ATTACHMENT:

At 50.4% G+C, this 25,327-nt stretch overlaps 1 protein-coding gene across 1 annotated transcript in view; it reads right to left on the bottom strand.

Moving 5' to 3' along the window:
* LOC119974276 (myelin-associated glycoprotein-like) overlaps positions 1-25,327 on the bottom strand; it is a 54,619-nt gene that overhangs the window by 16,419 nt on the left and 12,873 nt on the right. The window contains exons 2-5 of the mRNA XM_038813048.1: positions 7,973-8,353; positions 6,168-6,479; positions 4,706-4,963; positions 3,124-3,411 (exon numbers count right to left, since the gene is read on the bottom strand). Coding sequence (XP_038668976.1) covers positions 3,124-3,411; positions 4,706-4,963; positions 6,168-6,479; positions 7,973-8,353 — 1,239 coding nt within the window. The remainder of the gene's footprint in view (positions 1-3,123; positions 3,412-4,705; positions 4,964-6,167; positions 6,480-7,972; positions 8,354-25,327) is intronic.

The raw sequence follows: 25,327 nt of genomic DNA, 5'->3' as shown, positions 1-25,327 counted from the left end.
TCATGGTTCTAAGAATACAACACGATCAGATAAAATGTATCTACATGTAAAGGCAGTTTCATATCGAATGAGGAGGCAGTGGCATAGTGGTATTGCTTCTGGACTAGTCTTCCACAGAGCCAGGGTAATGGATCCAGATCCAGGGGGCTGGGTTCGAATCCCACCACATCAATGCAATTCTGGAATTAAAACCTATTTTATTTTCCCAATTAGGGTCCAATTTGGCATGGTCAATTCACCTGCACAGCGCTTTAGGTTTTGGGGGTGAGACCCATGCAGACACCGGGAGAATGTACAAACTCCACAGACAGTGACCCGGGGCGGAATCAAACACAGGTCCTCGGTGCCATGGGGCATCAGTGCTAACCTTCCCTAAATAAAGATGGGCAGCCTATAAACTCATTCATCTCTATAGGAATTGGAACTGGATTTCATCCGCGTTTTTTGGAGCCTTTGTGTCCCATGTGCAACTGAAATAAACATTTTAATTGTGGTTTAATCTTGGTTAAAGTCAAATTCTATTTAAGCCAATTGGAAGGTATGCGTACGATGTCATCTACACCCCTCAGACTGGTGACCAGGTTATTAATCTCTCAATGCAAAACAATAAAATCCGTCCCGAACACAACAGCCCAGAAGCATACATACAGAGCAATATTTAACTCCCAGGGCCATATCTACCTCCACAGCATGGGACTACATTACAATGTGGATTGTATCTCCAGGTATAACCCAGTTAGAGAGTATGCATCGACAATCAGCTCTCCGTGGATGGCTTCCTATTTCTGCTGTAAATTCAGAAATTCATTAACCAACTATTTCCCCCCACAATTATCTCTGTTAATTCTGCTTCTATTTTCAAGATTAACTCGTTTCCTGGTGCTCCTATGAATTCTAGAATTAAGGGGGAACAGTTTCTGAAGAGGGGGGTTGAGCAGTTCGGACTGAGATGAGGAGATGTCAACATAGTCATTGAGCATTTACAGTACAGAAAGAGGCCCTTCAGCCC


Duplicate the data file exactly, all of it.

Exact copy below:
At 50.4% G+C, this 25,327-nt stretch overlaps 1 protein-coding gene across 1 annotated transcript in view; it reads right to left on the bottom strand.

Moving 5' to 3' along the window:
* LOC119974276 (myelin-associated glycoprotein-like) overlaps positions 1-25,327 on the bottom strand; it is a 54,619-nt gene that overhangs the window by 16,419 nt on the left and 12,873 nt on the right. The window contains exons 2-5 of the mRNA XM_038813048.1: positions 7,973-8,353; positions 6,168-6,479; positions 4,706-4,963; positions 3,124-3,411 (exon numbers count right to left, since the gene is read on the bottom strand). Coding sequence (XP_038668976.1) covers positions 3,124-3,411; positions 4,706-4,963; positions 6,168-6,479; positions 7,973-8,353 — 1,239 coding nt within the window. The remainder of the gene's footprint in view (positions 1-3,123; positions 3,412-4,705; positions 4,964-6,167; positions 6,480-7,972; positions 8,354-25,327) is intronic.

The raw sequence follows: 25,327 nt of genomic DNA, 5'->3' as shown, positions 1-25,327 counted from the left end.
TCATGGTTCTAAGAATACAACACGATCAGATAAAATGTATCTACATGTAAAGGCAGTTTCATATCGAATGAGGAGGCAGTGGCATAGTGGTATTGCTTCTGGACTAGTCTTCCACAGAGCCAGGGTAATGGATCCAGATCCAGGGGGCTGGGTTCGAATCCCACCACATCAATGCAATTCTGGAATTAAAACCTATTTTATTTTCCCAATTAGGGTCCAATTTGGCATGGTCAATTCACCTGCACAGCGCTTTAGGTTTTGGGGGTGAGACCCATGCAGACACCGGGAGAATGTACAAACTCCACAGACAGTGACCCGGGGCGGAATCAAACACAGGTCCTCGGTGCCATGGGGCATCAGTGCTAACCTTCCCTAAATAAAGATGGGCAGCCTATAAACTCATTCATCTCTATAGGAATTGGAACTGGATTTCATCCGCGTTTTTTGGAGCCTTTGTGTCCCATGTGCAACTGAAATAAACATTTTAATTGTGGTTTAATCTTGGTTAAAGTCAAATTCTATTTAAGCCAATTGGAAGGTATGCGTACGATGTCATCTACACCCCTCAGACTGGTGACCAGGTTATTAATCTCTCAATGCAAAACAATAAAATCCGTCCCGAACACAACAGCCCAGAAGCATACATACAGAGCAATATTTAACTCCCAGGGCCATATCTACCTCCACAGCATGGGACTACATTACAATGTGGATTGTATCTCCAGGTATAACCCAGTTAGAGAGTATGCATCGACAATCAGCTCTCCGTGGATGGCTTCCTATTTCTGCTGTAAATTCAGAAATTCATTAACCAACTATTTCCCCCCACAATTATCTCTGTTAATTCTGCTTCTATTTTCAAGATTAACTCGTTTCCTGGTGCTCCTATGAATTCTAGAATTAAGGGGGAACAGTTTCTGAAGAGGGGGGTTGAGCAGTTCGGACTGAGATGAGGAGATGTCAACATAGTCATTGAGCATTTACAGTACAGAAAGAGGCCCTTCAGCCC